A Strong Ballance, graduated, for explaining the Properties of Leavers; in which the Power, Resistance, and Point of Suspension, are moveable, and may be readily placed in any given Proportions,
An Instrument and Apparatus for three Leavers.
An Axis in Peritrochio.
A Double Cone, that runs up an inclined Plain; which is two Rulers so dispos'd, as to be inclin'd to each other, and to the Horizon, which double inclination may be varied as the Experiment requires.
A little Carriage, and its Appendages, for shewing the Advantages great Wheels have over little ones; and that in all Sorts of Roads, as Clay, Gravel, Sand, Pavements, &c.
A Glass Globe, fixed to a double Axis, which may be whirl'd with any Degree of Velocity, both in a vertical and horizontal Direction.

Instruments for Experiments on Motion, Weight, and Equilibrio of Fluids.

A Trough lin'd with Lead, with a Cock, for several Hydrostatical Experiments.
Several Tubes, bent in different Forms.
Hydrostatical Bellows.
A Glass Tube, with a Bladder fix'd at one End.
A Glass Bucket and Wooden Cylinder.
A Hydrostatical Ballance, of a new Contrivance.
An hollow Glass Ball, with a Cock to it, to prove that Water weighs Water.
Areometers, or a Liquor-Proof of Glass.
Hydrometers, of Brass or Copper.
A Cylindrical Glass Vessel, and hollow Images in Glass, that may be moved by Compression, without being perceived by the Spectators.
A Model of the Diving-Bell, and Apparatus.
A Common Syphon, and others of different Forms.
A Double Syphon.
A Syphon, whose Arms are moveable by a Joint.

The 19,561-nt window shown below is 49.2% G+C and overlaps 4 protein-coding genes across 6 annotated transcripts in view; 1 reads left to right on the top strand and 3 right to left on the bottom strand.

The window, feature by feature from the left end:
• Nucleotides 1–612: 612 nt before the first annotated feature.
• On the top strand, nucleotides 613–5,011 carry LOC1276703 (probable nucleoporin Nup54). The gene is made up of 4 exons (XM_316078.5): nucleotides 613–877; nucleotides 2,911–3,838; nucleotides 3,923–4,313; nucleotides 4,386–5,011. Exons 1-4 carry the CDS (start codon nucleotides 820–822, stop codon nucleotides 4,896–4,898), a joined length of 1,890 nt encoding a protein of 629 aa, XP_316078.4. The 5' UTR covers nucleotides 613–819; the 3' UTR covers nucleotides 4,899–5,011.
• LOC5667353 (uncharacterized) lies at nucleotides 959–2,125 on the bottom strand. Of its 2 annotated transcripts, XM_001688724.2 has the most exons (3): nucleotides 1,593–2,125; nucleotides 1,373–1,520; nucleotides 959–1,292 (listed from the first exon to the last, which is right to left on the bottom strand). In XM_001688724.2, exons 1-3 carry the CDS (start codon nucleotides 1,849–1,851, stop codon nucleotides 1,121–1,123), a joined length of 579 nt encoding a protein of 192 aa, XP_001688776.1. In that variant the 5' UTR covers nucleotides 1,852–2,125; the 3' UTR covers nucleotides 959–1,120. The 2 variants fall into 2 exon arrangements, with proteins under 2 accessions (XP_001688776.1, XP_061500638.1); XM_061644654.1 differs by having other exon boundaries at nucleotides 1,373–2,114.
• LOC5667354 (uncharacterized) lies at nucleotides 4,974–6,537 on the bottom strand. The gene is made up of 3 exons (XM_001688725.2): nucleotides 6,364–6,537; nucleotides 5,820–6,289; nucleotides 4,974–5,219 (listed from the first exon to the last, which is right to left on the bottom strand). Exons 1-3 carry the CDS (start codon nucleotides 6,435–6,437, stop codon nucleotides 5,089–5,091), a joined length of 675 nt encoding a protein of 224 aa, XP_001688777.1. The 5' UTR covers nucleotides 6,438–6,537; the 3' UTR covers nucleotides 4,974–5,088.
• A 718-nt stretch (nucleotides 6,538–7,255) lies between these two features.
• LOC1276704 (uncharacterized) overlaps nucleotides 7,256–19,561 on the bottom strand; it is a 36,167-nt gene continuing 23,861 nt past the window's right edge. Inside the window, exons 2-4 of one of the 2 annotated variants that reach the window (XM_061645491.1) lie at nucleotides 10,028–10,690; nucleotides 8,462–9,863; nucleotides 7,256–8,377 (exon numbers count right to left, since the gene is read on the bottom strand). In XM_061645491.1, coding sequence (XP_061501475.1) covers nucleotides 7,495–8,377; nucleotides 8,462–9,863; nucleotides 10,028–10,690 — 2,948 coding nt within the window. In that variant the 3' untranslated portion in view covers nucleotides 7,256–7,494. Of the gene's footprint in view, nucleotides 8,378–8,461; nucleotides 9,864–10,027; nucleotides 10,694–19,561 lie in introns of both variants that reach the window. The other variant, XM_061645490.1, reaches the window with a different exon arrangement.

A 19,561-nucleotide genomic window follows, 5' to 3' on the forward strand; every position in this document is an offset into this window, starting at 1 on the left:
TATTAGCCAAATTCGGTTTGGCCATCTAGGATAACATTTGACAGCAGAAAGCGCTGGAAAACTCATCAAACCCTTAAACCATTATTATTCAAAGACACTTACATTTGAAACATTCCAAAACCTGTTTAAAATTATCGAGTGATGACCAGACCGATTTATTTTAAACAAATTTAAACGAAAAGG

A Tantalus Cup, of several Fashions.
Glass Models of Sucking }Pumps, with or without Air-Vessels, which shew the Reasons of Fire-Engines playing with a continual Stream
and Lifting
A large Fountain by compress'd Air, with Variety of Jet d'Eaux; to which also may be applied an Apparatus for shewing the various Curves that are made by Projectiles.

Instruments for Pneumatical Experiments

A small single Barrel Air Pump.
A large double Barrel, standing, or tall Air-Pump, and Apparatus.
A double Barrel Table Air-Pump
An Apparatus for the Spirits of Fire in the Vacuo.
A Double Transferer, for communicating a Vacuum from one Receiver to another.
Two Brass Hemispheres, with a Stop-Cock and Rings.
A Wind-Gun, with a condensing Syringe in its Stock, having a Magazine of six Balls, from which one Ball at a Time may be put into the Barrel, without letting the air escape; and one charging it with Air is sufficient to the Discharge of all the Balls.
Capillary Tubes of various Sizes.
Thermometers for measuring the Increase or Decrease of the Heat and Cold of the Air. } of Spirits of Wine, } Standard either of Spirits, Oyl, or Mercury
by Sir Isaac Newton,
by Farenheits,
by Reaumers,
by D. Lifle, &c. &c.
Barometers of all Sorts.
An Apparatus for an artificial Storm.

Optical Instruments.

Spectacles ground on Brass Tools, set in Silver, Tortoiseshell, Horn, &c.
Reading Glasses, set in a Variety of curious Frames,
Concave for short-sighted Persons.
Prospect Glasses of all Lengths.
Opera Glasses.
Diagonal Prospects.
Telescopes of all Lengths.
Newtonian Reflecting Telescopes.